We wanted to have corn for drying, for corn meal in particular. We are in a community garden in Fall City where two other wanted to grow sweet corn. We believed that cross-pollination would affect one or more of these crops. So we found a garden outside the city where we could grow whatever kind of corn we wanted. We call that garden the Fall City Farm, or Circus Cyaneus for the Harrier Hawks that sometimes stage aerial shows nearby.
The "Farm" hadn't been cultivated for a couple of years so we started from scratch, weeding, tilling, weeding, tilling until we had a suitable seed bed.
We didn't know the physical makeup of this soil so we didn't make any unusual amendments as we prepared the soil. We added extra kelp or seed meal for trace elements to our standard organic fertilizer recipe.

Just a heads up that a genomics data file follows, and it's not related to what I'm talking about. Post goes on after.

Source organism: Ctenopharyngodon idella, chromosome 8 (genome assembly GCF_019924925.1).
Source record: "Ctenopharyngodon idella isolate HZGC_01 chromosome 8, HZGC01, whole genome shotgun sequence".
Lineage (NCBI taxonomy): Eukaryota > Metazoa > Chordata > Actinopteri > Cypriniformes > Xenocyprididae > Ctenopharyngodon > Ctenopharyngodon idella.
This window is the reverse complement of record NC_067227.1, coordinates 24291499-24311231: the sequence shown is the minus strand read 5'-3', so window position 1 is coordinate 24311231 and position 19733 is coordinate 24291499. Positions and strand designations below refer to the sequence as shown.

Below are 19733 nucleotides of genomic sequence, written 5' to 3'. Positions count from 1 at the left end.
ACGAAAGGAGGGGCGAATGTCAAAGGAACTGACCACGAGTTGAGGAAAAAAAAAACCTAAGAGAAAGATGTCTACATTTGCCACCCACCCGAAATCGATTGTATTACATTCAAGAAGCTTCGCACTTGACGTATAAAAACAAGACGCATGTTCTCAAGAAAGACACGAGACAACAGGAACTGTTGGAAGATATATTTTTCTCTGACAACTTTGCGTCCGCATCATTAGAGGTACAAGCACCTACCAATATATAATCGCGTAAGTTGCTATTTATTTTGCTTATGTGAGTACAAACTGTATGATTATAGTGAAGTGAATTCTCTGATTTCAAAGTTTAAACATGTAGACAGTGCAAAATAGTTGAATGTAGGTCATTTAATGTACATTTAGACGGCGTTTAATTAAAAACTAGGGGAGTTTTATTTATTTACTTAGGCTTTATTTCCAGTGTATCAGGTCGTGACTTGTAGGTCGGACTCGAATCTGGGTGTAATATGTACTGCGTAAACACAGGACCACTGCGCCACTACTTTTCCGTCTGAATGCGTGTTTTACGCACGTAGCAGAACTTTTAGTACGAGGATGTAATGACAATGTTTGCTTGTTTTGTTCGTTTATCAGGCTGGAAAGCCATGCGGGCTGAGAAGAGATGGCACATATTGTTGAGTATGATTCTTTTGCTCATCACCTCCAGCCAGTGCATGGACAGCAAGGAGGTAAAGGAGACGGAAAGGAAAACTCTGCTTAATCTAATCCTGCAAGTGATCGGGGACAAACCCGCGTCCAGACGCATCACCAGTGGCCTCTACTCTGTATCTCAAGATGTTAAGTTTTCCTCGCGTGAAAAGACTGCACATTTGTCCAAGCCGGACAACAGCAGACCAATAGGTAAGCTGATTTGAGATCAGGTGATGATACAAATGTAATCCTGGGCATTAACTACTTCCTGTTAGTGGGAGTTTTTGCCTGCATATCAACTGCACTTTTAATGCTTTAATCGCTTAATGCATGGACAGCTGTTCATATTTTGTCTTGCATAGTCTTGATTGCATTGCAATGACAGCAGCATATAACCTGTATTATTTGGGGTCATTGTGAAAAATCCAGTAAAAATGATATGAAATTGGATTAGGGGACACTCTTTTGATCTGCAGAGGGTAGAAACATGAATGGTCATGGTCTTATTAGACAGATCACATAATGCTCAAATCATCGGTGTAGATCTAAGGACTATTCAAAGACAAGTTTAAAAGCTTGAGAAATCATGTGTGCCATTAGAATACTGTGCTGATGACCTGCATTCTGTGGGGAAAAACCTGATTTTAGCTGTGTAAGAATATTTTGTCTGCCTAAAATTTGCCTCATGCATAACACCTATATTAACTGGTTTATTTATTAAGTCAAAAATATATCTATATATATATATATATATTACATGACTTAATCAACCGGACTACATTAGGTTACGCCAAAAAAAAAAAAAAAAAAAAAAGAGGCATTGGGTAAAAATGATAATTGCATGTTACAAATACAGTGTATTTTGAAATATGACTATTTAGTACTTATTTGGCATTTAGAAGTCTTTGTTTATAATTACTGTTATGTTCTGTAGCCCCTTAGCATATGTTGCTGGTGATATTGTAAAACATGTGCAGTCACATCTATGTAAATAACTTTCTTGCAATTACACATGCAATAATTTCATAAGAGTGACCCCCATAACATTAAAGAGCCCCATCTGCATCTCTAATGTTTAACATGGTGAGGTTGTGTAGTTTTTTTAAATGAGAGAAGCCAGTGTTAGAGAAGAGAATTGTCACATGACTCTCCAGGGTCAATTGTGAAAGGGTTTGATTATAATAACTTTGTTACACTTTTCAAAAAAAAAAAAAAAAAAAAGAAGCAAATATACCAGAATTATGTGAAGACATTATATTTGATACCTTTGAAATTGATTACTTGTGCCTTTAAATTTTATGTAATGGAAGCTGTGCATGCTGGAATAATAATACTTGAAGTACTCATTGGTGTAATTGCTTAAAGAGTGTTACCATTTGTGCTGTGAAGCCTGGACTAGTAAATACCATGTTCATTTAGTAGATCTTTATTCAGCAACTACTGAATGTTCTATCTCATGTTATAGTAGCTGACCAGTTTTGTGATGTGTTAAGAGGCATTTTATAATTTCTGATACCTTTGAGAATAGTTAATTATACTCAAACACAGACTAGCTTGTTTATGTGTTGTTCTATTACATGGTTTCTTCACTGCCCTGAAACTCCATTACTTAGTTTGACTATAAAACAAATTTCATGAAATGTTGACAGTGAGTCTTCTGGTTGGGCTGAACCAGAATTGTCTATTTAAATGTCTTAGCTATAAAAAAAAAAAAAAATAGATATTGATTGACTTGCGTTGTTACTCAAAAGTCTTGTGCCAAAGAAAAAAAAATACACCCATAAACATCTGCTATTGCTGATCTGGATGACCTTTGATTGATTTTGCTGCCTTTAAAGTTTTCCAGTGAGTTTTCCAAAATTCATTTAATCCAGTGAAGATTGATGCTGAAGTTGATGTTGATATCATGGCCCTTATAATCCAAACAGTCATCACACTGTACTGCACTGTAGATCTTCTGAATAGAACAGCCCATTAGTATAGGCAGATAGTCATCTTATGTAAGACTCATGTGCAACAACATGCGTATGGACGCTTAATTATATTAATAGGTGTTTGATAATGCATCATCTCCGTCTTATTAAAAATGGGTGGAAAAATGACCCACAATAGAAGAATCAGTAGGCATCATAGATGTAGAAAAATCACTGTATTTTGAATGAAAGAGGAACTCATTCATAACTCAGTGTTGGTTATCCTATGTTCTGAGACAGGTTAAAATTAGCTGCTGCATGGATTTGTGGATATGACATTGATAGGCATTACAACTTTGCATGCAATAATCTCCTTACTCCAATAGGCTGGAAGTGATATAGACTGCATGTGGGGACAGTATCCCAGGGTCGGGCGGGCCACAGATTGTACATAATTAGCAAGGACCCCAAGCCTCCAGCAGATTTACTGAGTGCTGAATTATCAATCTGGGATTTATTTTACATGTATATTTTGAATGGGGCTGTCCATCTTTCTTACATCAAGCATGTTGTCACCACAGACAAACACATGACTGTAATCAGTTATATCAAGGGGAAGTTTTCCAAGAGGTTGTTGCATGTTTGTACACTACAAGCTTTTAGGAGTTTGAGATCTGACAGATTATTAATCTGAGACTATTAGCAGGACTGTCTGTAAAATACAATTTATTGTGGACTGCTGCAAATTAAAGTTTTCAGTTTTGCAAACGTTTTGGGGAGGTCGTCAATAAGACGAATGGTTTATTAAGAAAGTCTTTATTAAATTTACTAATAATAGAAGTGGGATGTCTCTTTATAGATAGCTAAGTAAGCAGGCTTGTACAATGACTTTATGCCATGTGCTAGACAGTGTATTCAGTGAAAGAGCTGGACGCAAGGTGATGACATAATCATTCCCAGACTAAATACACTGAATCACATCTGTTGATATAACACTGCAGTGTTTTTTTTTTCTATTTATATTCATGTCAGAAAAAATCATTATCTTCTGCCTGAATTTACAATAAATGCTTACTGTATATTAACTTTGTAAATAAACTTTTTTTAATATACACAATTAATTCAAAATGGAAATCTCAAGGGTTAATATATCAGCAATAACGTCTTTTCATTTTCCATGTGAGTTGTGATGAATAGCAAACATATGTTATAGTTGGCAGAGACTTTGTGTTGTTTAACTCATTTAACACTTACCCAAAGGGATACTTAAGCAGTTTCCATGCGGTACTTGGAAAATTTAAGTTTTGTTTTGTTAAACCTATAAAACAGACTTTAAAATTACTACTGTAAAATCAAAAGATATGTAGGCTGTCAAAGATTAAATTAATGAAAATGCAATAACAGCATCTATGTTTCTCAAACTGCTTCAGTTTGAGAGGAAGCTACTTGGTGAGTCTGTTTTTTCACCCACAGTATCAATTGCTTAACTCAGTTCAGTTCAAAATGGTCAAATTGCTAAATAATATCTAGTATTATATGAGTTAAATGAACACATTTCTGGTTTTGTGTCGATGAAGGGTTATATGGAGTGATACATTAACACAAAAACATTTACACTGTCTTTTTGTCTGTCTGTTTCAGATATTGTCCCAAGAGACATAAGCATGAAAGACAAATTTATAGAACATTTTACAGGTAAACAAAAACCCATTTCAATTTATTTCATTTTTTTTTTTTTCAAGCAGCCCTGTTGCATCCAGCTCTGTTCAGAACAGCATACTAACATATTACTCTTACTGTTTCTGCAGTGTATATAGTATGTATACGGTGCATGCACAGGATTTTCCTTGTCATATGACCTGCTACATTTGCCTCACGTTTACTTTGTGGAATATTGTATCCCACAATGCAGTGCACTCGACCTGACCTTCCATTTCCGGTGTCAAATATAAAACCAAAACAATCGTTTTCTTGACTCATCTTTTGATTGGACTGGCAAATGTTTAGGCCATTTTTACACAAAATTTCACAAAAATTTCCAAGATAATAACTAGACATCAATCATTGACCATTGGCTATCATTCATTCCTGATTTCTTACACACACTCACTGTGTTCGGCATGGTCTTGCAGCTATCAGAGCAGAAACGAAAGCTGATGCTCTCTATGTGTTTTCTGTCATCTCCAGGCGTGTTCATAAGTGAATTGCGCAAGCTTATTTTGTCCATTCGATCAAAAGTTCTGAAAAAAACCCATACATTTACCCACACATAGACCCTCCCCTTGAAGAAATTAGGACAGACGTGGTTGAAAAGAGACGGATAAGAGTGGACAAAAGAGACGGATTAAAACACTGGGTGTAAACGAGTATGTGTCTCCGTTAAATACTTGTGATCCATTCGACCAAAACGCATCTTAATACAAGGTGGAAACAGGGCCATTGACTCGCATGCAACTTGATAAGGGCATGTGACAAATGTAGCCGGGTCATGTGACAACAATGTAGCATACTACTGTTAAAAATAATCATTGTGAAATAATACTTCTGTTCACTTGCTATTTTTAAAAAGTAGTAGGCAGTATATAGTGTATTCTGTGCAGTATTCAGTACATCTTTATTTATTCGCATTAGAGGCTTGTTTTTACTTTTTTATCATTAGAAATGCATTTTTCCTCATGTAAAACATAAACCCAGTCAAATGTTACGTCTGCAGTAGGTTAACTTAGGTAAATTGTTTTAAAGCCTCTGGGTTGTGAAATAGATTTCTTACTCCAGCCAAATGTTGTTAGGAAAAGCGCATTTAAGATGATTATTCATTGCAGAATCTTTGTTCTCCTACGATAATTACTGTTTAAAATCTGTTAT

We purchased Cascade Ruby Gold from Adaptive Seeds based on Carol Deppe's recommendation.
One thing I like about corn is that it is relatively low maintenance. We keep the weeds out and let the soil moisture in the soil take care of water needs.
We planted around 240 seeds and had about 200 sprout and grow. I'm guessing we had 240 to 300 ears of corn, though a few suffered from mildew when the rains came before they were really ready.
Regardless, we have at least a five-year supply of flint corn, with several pound of corn meal and corn flour in the cupboard.
Saving these corn seeds is easiest for flint corn, especially since this patch was isolated from other corn fields. When we want to plant more flint corn, we take some corn kernels and plant them.
To prepare the flint corn we purchased a grinder (Wonder Junior Deluxe Grain Mill) and a sheller (Maximizer Hand Corn Sheller) both from Pleasant Hill Grain.
See the gallery of flint corn photos